Buying food storage can be costly. Letting it all expire and go to waste is not something we want to see. As I was rotating our food storage recently I wondered how can I prolong or extend the shelf life of my food storage supply? However, before you can prolong food’s shelf life you need to know what factors affect the shelf life of your food?
The main factors that affect the shelf life of food include:
- Infestation (insects)
- Container Type
- Best if Used By Date
7 factors that affect the shelf life of food storage
There are 7 factors that greatly affect the shelf life of your food storage which include the temperature, moisture, oxygen, light, infestation, container, and best if used by date.
Temperature is a major factor that affects the shelf life of any food. Store foods in a cool dry place. As a general rule, the temperature of food storage should be kept between 40-60 degrees Fahrenheit
Moisture is another critical factor that affects the shelf life of food storage. When food is exposed to moisture it can result in organic growth such as mold and bacteria. Moisture can break down the container in which the food is stored, drastically shortening the shelf life.
Storing your food in dry places will greatly increase the shelf life of your food.
Long-term food storage is often stored in sealed containers with oxygen absorbers to remove any excess oxygen. Food that is stored with no oxygen helps inhibit the life of organic matter in the food helping extend the shelf life of food.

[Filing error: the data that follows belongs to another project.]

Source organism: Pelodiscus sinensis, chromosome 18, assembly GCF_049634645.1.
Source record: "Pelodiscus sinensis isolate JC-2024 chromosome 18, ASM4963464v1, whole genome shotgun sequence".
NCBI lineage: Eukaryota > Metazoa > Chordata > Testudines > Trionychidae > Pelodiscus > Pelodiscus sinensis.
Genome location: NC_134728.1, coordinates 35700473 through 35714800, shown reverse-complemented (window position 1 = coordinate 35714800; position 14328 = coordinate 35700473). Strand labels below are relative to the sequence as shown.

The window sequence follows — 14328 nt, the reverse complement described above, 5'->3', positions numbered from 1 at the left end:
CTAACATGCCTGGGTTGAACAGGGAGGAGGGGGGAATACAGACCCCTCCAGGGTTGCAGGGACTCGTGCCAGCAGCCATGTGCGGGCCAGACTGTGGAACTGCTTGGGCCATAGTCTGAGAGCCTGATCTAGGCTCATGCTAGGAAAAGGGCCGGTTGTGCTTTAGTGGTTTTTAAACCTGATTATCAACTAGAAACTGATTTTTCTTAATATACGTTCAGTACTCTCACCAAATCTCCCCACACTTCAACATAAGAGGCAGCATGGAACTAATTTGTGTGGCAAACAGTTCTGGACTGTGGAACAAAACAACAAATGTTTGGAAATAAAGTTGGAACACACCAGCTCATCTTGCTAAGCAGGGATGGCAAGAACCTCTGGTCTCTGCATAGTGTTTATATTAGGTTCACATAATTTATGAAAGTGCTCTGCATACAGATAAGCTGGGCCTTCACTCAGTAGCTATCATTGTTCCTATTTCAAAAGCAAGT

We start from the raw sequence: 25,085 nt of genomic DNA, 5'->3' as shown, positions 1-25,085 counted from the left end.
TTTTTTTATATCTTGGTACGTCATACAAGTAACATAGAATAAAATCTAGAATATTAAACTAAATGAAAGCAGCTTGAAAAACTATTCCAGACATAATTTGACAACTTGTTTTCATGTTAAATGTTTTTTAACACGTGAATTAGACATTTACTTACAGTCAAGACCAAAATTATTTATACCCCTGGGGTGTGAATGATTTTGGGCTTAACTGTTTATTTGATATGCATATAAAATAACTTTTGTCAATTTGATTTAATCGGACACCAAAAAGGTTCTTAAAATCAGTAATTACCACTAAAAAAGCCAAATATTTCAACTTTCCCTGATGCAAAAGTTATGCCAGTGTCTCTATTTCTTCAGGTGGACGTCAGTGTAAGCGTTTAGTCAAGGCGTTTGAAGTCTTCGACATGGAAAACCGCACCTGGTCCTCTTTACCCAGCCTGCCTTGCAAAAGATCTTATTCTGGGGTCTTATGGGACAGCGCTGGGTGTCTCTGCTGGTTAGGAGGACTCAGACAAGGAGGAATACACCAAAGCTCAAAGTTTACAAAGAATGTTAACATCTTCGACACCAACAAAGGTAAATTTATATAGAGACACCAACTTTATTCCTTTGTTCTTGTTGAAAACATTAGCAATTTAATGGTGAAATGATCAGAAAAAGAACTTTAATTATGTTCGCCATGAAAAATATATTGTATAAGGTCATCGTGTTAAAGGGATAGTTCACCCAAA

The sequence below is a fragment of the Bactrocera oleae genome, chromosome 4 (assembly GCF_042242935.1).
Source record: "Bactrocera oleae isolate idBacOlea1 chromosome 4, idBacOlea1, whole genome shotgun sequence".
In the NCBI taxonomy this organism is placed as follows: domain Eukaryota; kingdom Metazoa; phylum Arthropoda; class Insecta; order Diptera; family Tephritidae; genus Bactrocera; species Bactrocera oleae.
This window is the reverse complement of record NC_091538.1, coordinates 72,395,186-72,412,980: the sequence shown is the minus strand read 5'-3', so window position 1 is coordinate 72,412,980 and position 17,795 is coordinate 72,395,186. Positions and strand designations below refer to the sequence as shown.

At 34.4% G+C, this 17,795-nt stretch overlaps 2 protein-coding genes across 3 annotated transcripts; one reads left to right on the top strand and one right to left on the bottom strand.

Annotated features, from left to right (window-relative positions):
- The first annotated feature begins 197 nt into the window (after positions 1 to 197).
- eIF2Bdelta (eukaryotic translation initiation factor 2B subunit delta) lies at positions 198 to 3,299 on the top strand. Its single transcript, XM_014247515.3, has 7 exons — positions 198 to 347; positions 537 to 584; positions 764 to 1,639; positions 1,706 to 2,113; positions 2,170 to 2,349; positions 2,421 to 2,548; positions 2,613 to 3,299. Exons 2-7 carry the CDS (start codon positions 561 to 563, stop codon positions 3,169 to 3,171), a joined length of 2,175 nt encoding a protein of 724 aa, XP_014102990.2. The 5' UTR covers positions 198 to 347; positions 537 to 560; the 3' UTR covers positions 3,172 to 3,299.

Three ways to remove oxygen from your food supply:
- Displacing oxygen by using dry ice
- Absorbe oxygen by using an oxygen absorber
- Remove oxygen by Vacuum sealing your food in bags
Light is a factor that is often overlooked but still affects the shelf life of your food supply. Over time the light will break down the nutrition of the food being stored. Light can also cause discoloration of the food. Food should be stored in a dark place especially if stored in a glass jar.
Food can easily be contaminated by an infestation of bugs and it can automatically ruin whatever is being stored. While bugs such as weevils are not poisonous or not ok to eat they are very appetizing and the food should be cooked before eating.
Use the right container for the food you are storing. Glass jars, mylar bags, #10 cans, and 5-gallon buckets are all options for storing food. Make sure that your container is airtight and fits the type of food that you are storing.
Best if Used By Date
The best if used by date is an important factor when considering what affects the shelf life of food. Having a constant rotation of food storage will help prolong the shelf life. Buying something like a can of corn and putting it in the back to let it sit on the shelf until it expires isn’t the best way to store food. Rotating your food is key.
Best by date indicates the date when a product will be at its best flavor and quality. Before consuming food past the best by date you should check your food for any noticeable signs of spoilage such as changes in color, consistency, or texture.The Food and Drug Administration FDA
How to Prolong or Extend the Shelf Life of Food Storage
The best way to prolong or extend the shelf life of a food storage supply is to store your shelf-stable foods in the correct type of container for that specific food, then store it in a cool, dry, and dark location. Additionally, using a variety of food preservations methods such as canning, dehydrating, and freeze drying will extend the shelf life of most foods by several years.